Why Americans Need An All-English Liturgy by Robert Arakaki (Reprinted from Journey to Orthodoxy)
A note from the editor of OE:
The following article was brought to my attention today, although it is actually several years old. Although with some minor reservations (for example, I don't recommend the NIV translation of Holy Scripture), I recommend it to the readers of Orthodox Ethos. One of the lines that caught my attention and "propelled" me to re-post the article is the following: "mixed language worship is an innovation that has no precedence in the history of Orthodoxy." To my knowledge, this is correct and its pervasiveness in North America makes it conspicuously problematic. The examples we have of how saints dealt with the presence of many ethnicities in one parish or monastery do not, with perhaps one or two exceptions,* seem to point to a mixed language solution. For example, St. Savas the Sanctified at his Lavra near Jerusalem had groups of monks which were Greek, Armenian and Syrian. The saint did not collect them all in the catholicon of the monastery for one mixed language Divine Liturgy. Rather, he gave each group their own chapel and had several Divine Services occurring at the same time.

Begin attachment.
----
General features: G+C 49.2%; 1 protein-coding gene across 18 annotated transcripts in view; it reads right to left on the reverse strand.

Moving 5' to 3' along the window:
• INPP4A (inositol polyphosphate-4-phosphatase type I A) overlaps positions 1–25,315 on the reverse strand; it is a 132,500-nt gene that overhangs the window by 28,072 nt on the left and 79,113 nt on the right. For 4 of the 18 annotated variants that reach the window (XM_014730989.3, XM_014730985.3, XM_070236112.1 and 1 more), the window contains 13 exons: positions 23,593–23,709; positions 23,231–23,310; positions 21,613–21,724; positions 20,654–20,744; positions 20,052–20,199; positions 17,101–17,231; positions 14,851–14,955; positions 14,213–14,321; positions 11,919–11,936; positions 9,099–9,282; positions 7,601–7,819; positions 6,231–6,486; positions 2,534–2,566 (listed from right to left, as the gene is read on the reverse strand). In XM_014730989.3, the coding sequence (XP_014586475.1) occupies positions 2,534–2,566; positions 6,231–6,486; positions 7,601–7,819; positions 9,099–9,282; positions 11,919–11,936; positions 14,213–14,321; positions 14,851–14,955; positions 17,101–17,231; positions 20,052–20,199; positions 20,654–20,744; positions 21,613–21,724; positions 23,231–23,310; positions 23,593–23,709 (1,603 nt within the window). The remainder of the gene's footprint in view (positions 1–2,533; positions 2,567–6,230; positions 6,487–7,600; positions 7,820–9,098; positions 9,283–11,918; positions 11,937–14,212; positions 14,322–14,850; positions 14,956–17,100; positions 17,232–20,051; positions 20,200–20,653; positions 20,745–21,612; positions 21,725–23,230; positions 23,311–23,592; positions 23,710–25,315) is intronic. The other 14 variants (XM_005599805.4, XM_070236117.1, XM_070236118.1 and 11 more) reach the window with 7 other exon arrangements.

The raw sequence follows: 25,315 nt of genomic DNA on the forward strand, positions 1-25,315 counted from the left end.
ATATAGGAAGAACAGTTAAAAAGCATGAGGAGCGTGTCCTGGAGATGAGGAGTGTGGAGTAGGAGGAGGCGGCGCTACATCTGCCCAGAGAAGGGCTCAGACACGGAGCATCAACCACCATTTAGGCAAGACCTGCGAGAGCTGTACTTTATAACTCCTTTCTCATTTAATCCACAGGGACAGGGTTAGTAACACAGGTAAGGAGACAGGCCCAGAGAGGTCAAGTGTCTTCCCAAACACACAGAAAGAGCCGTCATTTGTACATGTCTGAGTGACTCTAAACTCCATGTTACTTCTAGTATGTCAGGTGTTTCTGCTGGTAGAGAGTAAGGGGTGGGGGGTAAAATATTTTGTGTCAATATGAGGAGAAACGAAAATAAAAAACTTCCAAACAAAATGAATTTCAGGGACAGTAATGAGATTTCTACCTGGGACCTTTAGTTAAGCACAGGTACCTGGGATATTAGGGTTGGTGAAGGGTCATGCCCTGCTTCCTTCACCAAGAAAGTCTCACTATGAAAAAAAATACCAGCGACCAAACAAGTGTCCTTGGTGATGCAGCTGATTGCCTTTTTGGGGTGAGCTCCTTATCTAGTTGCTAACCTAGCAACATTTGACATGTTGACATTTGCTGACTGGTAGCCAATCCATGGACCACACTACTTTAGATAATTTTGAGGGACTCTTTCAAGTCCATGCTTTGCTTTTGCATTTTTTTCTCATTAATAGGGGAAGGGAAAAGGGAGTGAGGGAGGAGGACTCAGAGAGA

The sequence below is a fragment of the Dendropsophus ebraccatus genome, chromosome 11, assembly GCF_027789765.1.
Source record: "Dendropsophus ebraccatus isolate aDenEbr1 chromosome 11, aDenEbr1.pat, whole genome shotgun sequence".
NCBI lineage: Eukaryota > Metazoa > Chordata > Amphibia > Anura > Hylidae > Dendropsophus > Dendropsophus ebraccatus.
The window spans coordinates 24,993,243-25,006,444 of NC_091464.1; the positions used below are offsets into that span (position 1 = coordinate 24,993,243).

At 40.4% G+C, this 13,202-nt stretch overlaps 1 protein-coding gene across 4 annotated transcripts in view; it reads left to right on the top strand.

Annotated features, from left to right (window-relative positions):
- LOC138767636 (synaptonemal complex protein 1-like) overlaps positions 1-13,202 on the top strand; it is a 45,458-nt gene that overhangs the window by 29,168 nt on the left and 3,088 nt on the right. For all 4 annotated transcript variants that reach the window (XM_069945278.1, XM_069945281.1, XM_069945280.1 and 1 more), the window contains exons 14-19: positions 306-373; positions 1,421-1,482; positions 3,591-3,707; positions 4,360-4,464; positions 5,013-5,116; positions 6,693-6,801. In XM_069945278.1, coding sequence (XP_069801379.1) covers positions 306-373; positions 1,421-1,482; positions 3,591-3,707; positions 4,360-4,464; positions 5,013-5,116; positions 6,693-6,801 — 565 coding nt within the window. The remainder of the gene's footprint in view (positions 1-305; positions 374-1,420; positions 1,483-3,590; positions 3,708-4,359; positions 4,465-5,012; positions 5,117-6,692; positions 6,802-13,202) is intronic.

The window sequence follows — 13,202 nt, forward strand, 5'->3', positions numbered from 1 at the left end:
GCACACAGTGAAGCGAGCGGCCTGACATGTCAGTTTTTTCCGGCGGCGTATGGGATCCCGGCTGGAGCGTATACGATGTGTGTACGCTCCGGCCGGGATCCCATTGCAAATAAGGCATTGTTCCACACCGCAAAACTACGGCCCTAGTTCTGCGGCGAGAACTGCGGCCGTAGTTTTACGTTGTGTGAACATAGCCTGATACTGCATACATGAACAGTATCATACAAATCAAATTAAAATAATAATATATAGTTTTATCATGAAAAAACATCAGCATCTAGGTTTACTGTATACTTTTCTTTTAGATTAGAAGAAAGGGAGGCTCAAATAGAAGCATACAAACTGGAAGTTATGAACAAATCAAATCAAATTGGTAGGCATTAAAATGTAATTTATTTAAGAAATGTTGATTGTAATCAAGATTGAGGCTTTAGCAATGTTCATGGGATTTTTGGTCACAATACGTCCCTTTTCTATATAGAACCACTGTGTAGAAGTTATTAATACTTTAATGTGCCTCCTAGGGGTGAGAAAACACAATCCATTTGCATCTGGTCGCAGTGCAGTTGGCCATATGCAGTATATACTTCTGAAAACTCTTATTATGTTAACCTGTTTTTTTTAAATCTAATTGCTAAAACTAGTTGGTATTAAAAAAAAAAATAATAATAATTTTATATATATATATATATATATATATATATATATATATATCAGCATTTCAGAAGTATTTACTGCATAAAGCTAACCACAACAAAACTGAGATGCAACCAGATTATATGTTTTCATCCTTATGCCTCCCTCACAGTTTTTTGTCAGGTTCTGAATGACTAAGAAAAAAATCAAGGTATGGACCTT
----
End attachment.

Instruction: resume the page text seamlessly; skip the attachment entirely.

Likewise, when monks from Georgia came to become the disciples of St. Symeon the Stylite, the saint did not strive to teach them Greek or require them to l